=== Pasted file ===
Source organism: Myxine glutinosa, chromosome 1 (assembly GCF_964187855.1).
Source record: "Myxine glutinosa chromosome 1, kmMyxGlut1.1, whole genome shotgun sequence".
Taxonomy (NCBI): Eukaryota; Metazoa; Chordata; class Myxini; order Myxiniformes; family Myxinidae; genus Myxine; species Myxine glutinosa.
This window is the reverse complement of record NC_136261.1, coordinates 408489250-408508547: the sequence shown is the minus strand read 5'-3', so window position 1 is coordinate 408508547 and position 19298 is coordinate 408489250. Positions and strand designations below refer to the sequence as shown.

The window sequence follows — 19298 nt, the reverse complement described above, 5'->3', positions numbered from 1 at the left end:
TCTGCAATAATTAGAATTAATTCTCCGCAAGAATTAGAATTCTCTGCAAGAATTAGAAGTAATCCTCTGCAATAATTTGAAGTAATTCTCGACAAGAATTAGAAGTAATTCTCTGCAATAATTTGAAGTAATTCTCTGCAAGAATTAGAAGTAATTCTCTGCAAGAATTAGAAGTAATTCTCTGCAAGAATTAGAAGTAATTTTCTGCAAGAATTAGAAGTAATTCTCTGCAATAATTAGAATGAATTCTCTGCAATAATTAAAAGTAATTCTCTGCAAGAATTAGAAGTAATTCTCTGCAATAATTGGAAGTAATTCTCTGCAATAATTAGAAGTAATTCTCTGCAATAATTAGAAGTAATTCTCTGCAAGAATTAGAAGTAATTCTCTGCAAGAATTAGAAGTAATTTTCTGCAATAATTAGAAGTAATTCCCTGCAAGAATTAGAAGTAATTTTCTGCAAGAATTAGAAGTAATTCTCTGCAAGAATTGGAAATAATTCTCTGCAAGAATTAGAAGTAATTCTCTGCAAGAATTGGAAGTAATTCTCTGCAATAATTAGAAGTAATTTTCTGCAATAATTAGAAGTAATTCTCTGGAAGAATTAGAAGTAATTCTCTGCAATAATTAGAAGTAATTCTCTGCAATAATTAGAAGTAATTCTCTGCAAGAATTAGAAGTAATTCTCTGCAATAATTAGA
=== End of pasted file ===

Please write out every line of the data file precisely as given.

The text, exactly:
Source organism: Myxine glutinosa, chromosome 1 (assembly GCF_964187855.1).
Source record: "Myxine glutinosa chromosome 1, kmMyxGlut1.1, whole genome shotgun sequence".
Taxonomy (NCBI): Eukaryota; Metazoa; Chordata; class Myxini; order Myxiniformes; family Myxinidae; genus Myxine; species Myxine glutinosa.
This window is the reverse complement of record NC_136261.1, coordinates 408489250-408508547: the sequence shown is the minus strand read 5'-3', so window position 1 is coordinate 408508547 and position 19298 is coordinate 408489250. Positions and strand designations below refer to the sequence as shown.

The window sequence follows — 19298 nt, the reverse complement described above, 5'->3', positions numbered from 1 at the left end:
TCTGCAATAATTAGAATTAATTCTCCGCAAGAATTAGAATTCTCTGCAAGAATTAGAAGTAATCCTCTGCAATAATTTGAAGTAATTCTCGACAAGAATTAGAAGTAATTCTCTGCAATAATTTGAAGTAATTCTCTGCAAGAATTAGAAGTAATTCTCTGCAAGAATTAGAAGTAATTCTCTGCAAGAATTAGAAGTAATTTTCTGCAAGAATTAGAAGTAATTCTCTGCAATAATTAGAATGAATTCTCTGCAATAATTAAAAGTAATTCTCTGCAAGAATTAGAAGTAATTCTCTGCAATAATTGGAAGTAATTCTCTGCAATAATTAGAAGTAATTCTCTGCAATAATTAGAAGTAATTCTCTGCAAGAATTAGAAGTAATTCTCTGCAAGAATTAGAAGTAATTTTCTGCAATAATTAGAAGTAATTCCCTGCAAGAATTAGAAGTAATTTTCTGCAAGAATTAGAAGTAATTCTCTGCAAGAATTGGAAATAATTCTCTGCAAGAATTAGAAGTAATTCTCTGCAAGAATTGGAAGTAATTCTCTGCAATAATTAGAAGTAATTTTCTGCAATAATTAGAAGTAATTCTCTGGAAGAATTAGAAGTAATTCTCTGCAATAATTAGAAGTAATTCTCTGCAATAATTAGAAGTAATTCTCTGCAAGAATTAGAAGTAATTCTCTGCAATAATTAGA